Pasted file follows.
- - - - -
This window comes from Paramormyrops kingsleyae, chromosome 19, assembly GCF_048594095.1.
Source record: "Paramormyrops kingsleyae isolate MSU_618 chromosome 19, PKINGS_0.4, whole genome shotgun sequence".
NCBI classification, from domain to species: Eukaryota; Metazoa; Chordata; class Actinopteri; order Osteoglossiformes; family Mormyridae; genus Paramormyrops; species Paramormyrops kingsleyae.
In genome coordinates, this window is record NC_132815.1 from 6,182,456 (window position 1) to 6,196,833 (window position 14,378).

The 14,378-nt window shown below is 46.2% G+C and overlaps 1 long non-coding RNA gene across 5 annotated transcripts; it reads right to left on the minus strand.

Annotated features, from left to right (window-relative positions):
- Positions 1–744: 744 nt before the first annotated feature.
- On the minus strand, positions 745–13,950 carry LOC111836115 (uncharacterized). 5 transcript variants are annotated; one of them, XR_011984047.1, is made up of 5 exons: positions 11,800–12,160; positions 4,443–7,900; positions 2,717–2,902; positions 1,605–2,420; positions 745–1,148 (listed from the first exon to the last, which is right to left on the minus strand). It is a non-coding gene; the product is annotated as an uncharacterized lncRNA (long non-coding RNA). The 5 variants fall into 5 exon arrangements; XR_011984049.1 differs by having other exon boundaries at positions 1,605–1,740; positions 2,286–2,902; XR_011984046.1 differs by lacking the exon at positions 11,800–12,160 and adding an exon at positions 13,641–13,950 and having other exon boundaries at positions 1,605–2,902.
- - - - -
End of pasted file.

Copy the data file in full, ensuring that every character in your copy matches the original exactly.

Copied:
This window comes from Paramormyrops kingsleyae, chromosome 19, assembly GCF_048594095.1.
Source record: "Paramormyrops kingsleyae isolate MSU_618 chromosome 19, PKINGS_0.4, whole genome shotgun sequence".
NCBI classification, from domain to species: Eukaryota; Metazoa; Chordata; class Actinopteri; order Osteoglossiformes; family Mormyridae; genus Paramormyrops; species Paramormyrops kingsleyae.
In genome coordinates, this window is record NC_132815.1 from 6,182,456 (window position 1) to 6,196,833 (window position 14,378).

The 14,378-nt window shown below is 46.2% G+C and overlaps 1 long non-coding RNA gene across 5 annotated transcripts; it reads right to left on the minus strand.

Annotated features, from left to right (window-relative positions):
- Positions 1–744: 744 nt before the first annotated feature.
- On the minus strand, positions 745–13,950 carry LOC111836115 (uncharacterized). 5 transcript variants are annotated; one of them, XR_011984047.1, is made up of 5 exons: positions 11,800–12,160; positions 4,443–7,900; positions 2,717–2,902; positions 1,605–2,420; positions 745–1,148 (listed from the first exon to the last, which is right to left on the minus strand). It is a non-coding gene; the product is annotated as an uncharacterized lncRNA (long non-coding RNA). The 5 variants fall into 5 exon arrangements; XR_011984049.1 differs by having other exon boundaries at positions 1,605–1,740; positions 2,286–2,902; XR_011984046.1 differs by lacking the exon at positions 11,800–12,160 and adding an exon at positions 13,641–13,950 and having other exon boundaries at positions 1,605–2,902.